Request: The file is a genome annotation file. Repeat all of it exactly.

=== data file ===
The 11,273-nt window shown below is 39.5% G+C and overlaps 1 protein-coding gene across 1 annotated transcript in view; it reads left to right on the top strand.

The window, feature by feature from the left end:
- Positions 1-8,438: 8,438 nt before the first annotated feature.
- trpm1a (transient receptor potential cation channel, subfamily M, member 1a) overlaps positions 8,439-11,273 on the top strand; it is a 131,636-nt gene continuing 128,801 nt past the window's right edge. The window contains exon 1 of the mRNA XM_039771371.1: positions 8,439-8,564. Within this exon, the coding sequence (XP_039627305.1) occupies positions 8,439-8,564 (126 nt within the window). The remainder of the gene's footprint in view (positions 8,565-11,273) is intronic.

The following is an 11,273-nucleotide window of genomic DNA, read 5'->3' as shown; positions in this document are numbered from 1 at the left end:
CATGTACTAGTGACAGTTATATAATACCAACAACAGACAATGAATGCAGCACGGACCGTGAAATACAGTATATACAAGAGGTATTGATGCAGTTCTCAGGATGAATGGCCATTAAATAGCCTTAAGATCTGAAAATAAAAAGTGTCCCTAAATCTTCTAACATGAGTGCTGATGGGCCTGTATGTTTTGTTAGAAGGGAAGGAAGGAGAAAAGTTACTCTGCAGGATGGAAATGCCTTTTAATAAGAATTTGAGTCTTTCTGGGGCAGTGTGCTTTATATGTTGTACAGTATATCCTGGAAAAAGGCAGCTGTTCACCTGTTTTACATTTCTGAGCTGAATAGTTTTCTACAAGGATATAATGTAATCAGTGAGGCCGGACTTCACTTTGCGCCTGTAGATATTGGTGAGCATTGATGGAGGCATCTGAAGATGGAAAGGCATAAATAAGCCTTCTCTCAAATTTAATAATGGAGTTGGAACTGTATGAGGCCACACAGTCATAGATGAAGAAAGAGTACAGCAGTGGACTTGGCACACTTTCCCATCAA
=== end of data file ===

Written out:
The 11,273-nt window shown below is 39.5% G+C and overlaps 1 protein-coding gene across 1 annotated transcript in view; it reads left to right on the top strand.

The window, feature by feature from the left end:
- Positions 1-8,438: 8,438 nt before the first annotated feature.
- trpm1a (transient receptor potential cation channel, subfamily M, member 1a) overlaps positions 8,439-11,273 on the top strand; it is a 131,636-nt gene continuing 128,801 nt past the window's right edge. The window contains exon 1 of the mRNA XM_039771371.1: positions 8,439-8,564. Within this exon, the coding sequence (XP_039627305.1) occupies positions 8,439-8,564 (126 nt within the window). The remainder of the gene's footprint in view (positions 8,565-11,273) is intronic.

The following is an 11,273-nucleotide window of genomic DNA, read 5'->3' as shown; positions in this document are numbered from 1 at the left end:
CATGTACTAGTGACAGTTATATAATACCAACAACAGACAATGAATGCAGCACGGACCGTGAAATACAGTATATACAAGAGGTATTGATGCAGTTCTCAGGATGAATGGCCATTAAATAGCCTTAAGATCTGAAAATAAAAAGTGTCCCTAAATCTTCTAACATGAGTGCTGATGGGCCTGTATGTTTTGTTAGAAGGGAAGGAAGGAGAAAAGTTACTCTGCAGGATGGAAATGCCTTTTAATAAGAATTTGAGTCTTTCTGGGGCAGTGTGCTTTATATGTTGTACAGTATATCCTGGAAAAAGGCAGCTGTTCACCTGTTTTACATTTCTGAGCTGAATAGTTTTCTACAAGGATATAATGTAATCAGTGAGGCCGGACTTCACTTTGCGCCTGTAGATATTGGTGAGCATTGATGGAGGCATCTGAAGATGGAAAGGCATAAATAAGCCTTCTCTCAAATTTAATAATGGAGTTGGAACTGTATGAGGCCACACAGTCATAGATGAAGAAAGAGTACAGCAGTGGACTTGGCACACTTTCCCATCAA